How to Practice Situational Awareness Everywhere

How to Practice Situational Awareness Everywhere

March 10, 2021

Rear View Of A Businessman Standing In Front Of Open Door

Situational awareness is often discussed, but it’s acknowledged how so few people know what it truly represents and why it’s tremendously important. It’s essential to understand situation awareness in the context of everyday life not just hostile environment awareness training (HEAT), travel safety and first aid training. Thinking proactively and understanding what to look out for can be the difference between safety and danger in everything situational.

Even in these times, where social contact outside the home is limited, and we leave our houses for only a select few reasons, situational awareness is essential. This blog will look at how we can apply principles in everyday situations and practice these principles to keep ourselves safe and free from harm.

What does Situational Awareness Mean?

The meaning of situational awareness is, in simple terms, being aware of what’s going on around you so you can anticipate things happening and take action, ideally before it happens. By being situationally aware, you’re cognisant and continually aware of your surroundings at any given moment.

As a term, it’s often associated with military or law enforcement, specifically with people practising combat situational awareness. It’s been popularised as a term because of its links with people who effectively and efficiently make combat-related decisions in tactical environments.

While it has origins in military decision-making, the reality is that situational awareness activities and principles can be applied to everybody, regardless of age, whereabouts and what you’re doing.

Situation Awareness and Decision-Making

Situational awareness is about getting in the mindset of consciously knowing what you’re doing and observing your surroundings. Even if making that same trip to the supermarket, driving the same route to work or going out for a peaceful walk, it pays dividends to practice situational awareness. Even if you’re home alone, at a friend’s house, or going to the shop to buy milk, you should always be prepared even when doing routine things that seem harmless or danger-free.

At Advanced Tactical Resources, we utilise principles of situational awareness in all of our training courses. One vital component of these principles involves conditioning your mind to spot certain things in your environment and identify if they are (or could be) obstacles in your decision-making process.

You’re less likely to be overwhelmed by tools and techniques which stifle your decision-making. Decisions are made based on what the brain is processing and what your intuition is sensing. By harmonising and balancing both of these activities in your brain, you can make more informed and pre-emptive decisions to become more situationally aware. This extends to decisions beyond the perception of potential threats from people and environmental risks or hazards.

7 Ways to Practice Situational Awareness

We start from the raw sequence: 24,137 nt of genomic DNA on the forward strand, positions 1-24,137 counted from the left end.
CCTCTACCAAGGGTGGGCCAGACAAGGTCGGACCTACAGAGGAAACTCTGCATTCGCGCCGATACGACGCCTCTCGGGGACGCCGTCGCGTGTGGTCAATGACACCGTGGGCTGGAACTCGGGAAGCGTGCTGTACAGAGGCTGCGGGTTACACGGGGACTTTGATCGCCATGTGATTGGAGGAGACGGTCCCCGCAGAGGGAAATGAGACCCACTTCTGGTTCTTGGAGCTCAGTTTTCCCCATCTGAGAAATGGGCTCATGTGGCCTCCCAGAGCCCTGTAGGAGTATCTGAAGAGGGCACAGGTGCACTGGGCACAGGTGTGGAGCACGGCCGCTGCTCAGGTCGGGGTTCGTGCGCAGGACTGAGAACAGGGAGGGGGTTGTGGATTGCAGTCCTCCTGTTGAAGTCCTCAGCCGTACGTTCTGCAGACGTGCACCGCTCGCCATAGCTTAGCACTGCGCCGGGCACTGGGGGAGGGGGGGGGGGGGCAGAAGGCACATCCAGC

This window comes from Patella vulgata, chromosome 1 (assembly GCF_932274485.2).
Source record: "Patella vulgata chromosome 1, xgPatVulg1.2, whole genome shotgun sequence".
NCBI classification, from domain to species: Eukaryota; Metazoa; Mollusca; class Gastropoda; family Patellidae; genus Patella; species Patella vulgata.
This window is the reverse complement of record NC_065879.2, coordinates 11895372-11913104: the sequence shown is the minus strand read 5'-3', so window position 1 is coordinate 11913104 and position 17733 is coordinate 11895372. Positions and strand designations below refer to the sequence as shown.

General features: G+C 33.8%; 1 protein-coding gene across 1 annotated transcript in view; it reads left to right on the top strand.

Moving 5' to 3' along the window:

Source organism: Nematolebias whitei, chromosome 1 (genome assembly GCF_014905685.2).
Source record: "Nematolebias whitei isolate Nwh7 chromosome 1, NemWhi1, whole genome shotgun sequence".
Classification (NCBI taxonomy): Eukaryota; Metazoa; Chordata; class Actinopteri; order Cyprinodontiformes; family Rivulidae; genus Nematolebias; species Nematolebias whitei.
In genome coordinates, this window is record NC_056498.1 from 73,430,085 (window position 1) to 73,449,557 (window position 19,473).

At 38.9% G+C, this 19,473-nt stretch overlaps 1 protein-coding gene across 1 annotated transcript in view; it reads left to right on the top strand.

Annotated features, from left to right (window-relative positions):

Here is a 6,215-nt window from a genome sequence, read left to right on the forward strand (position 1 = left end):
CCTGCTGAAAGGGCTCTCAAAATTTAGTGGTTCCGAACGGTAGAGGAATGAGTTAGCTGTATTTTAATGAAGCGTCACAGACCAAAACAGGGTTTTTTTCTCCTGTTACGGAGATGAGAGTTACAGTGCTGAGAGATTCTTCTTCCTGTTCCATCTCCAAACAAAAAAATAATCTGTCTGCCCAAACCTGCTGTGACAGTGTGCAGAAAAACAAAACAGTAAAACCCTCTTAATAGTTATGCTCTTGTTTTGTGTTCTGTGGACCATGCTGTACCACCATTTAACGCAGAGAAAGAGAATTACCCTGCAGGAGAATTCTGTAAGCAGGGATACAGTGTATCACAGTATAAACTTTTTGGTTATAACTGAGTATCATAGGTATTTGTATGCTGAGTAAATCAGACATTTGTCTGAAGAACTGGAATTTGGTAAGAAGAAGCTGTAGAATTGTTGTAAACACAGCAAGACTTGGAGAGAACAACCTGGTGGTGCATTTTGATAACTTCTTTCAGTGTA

The above is just a snapshot of how to increase situational awareness in any environment. As the old saying goes, practice makes perfect. Here are ways in which you can practice situation awareness in everyday settings.

Be mindful.

Practice being ‘in the moment’ - when you are cognisant of your surroundings, your senses are all fully engaged. You can hear, smell and see everything and react a lot quicker.

Identify exits.

Anything can technically be an exit, even if it’s not an official one. But this could prove useful in an emergency.

Watch people without staring.

Observing people around you (in a non-invasive way) and watching how they react, express themselves and so on, is a great way to understand what’s going on around you.

Notice nonverbal cues.

Nonverbal communication can tell you a lot about how people are feeling. Does their body language align with what they’re saying? Most people have an easy giveaway that they’re lying, nervous or angry.

Limit distractions.

While distractions can’t always be eliminated everywhere, you can do your best to limit them. Being distracted opens you up to being more vulnerable.

Trust your gut feeling.

Listen to your instincts. If you feel uneasy about someone or someplace, you can remove yourself from danger by listening to your gut. Even if there’s no danger, learn to trust your gut.

Be strategic.

Being alert, walking tall and limiting your distractions is extremely important for situational awareness. You can do this by still showing kindness to people you meet.

Awareness Training

There are so many ways to practice situational awareness, with the above list only scratching the surface. There are risks everywhere we go. We cannot deny that.

Advanced Tactical Resources deal with reality. We train you on how to address the absence of the normal and the presence of the abnormal. We do this in all our scenario-based training courses.





Sorry, no courses for this are currently available.

How would you deal with situations if something were to happen?

If you’re interested in finding out more, we can discuss relevant, practical and theoretical training to help you.